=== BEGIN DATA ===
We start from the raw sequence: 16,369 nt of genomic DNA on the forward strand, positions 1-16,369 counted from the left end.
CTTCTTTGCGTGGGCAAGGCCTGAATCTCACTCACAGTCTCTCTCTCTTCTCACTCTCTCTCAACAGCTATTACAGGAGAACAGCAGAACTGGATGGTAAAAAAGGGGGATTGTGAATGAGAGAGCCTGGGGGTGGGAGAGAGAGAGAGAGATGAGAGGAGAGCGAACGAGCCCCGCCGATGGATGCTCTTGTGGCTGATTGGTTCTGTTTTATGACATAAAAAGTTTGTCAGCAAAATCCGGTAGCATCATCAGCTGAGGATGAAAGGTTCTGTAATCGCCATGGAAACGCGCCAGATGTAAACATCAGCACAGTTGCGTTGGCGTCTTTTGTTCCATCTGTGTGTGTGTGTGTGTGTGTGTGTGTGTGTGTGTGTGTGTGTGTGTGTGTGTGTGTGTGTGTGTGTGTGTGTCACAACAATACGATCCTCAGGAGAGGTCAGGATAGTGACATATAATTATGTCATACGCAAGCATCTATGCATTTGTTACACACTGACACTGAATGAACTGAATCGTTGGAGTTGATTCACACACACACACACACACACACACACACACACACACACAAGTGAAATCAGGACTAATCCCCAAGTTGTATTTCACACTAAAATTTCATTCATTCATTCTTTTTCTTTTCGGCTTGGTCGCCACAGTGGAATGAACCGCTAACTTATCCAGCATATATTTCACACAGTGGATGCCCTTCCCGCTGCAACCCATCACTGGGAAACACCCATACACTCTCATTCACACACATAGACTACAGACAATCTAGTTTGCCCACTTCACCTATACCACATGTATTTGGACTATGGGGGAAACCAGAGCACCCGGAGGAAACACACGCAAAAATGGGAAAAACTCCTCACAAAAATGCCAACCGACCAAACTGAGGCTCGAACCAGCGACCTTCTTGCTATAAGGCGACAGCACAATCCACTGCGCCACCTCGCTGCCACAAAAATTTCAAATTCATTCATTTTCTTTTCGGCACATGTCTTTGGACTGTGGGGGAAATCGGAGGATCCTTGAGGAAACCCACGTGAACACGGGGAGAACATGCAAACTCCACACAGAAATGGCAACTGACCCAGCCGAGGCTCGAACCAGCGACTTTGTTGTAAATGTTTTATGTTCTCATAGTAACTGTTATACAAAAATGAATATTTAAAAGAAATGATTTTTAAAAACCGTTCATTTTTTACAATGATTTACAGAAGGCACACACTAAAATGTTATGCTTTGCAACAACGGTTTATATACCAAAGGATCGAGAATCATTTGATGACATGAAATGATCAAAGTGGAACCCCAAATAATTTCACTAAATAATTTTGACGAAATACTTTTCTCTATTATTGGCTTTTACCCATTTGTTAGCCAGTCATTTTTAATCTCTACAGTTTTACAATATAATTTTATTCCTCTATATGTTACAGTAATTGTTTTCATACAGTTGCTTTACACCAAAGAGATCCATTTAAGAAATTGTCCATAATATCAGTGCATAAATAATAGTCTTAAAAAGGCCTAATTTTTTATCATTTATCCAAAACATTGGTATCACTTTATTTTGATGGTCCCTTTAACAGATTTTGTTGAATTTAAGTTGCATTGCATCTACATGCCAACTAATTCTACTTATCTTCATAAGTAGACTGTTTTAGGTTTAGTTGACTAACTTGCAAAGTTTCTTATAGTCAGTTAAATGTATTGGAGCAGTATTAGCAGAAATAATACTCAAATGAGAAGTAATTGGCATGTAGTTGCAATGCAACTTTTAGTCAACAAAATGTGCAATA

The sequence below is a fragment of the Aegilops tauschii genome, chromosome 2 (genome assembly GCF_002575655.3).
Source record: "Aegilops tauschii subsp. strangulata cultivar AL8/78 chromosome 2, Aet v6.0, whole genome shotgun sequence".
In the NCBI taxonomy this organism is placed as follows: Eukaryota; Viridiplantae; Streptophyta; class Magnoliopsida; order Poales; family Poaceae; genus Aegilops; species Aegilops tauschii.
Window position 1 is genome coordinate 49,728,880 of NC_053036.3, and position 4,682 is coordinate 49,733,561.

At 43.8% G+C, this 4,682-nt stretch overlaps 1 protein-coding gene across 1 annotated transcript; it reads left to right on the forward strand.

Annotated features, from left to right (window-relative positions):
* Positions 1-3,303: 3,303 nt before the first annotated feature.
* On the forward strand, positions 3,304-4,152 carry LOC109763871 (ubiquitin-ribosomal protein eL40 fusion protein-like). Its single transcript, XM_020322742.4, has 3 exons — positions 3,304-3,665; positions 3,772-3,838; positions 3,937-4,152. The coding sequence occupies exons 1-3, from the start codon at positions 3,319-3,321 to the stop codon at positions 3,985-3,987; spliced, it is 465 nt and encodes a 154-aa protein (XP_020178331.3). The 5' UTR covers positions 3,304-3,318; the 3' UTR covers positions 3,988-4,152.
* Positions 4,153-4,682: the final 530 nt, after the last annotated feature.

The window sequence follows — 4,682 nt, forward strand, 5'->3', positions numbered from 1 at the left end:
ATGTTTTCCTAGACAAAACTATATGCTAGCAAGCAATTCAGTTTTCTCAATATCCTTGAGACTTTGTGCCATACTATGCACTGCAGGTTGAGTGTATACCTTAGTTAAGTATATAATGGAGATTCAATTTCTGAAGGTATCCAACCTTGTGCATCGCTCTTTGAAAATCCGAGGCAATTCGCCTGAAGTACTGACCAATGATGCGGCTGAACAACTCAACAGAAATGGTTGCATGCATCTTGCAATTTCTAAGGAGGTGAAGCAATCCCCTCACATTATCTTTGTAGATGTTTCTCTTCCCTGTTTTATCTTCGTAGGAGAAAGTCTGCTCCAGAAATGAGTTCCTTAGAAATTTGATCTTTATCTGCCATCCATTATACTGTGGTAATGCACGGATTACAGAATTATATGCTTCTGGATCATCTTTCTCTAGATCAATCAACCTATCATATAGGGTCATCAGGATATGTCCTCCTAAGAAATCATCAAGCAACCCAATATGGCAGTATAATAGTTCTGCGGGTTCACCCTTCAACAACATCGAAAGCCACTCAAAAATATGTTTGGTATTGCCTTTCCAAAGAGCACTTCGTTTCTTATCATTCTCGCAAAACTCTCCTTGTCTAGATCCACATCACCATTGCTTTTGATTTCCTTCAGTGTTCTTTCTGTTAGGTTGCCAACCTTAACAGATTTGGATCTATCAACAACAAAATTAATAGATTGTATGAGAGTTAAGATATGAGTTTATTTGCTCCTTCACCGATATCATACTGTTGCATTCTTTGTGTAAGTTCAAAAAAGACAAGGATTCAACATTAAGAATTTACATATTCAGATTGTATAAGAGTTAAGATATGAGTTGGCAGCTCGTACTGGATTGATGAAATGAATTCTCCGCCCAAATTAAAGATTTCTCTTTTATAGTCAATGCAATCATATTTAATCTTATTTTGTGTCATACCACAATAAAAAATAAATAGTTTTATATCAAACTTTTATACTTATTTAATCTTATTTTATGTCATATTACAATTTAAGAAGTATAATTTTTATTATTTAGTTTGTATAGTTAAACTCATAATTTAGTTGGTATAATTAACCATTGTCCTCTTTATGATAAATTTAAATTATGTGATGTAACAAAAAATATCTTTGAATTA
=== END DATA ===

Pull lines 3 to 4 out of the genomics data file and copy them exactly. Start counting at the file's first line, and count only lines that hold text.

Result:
The sequence below is a fragment of the Aegilops tauschii genome, chromosome 2 (genome assembly GCF_002575655.3).
Source record: "Aegilops tauschii subsp. strangulata cultivar AL8/78 chromosome 2, Aet v6.0, whole genome shotgun sequence".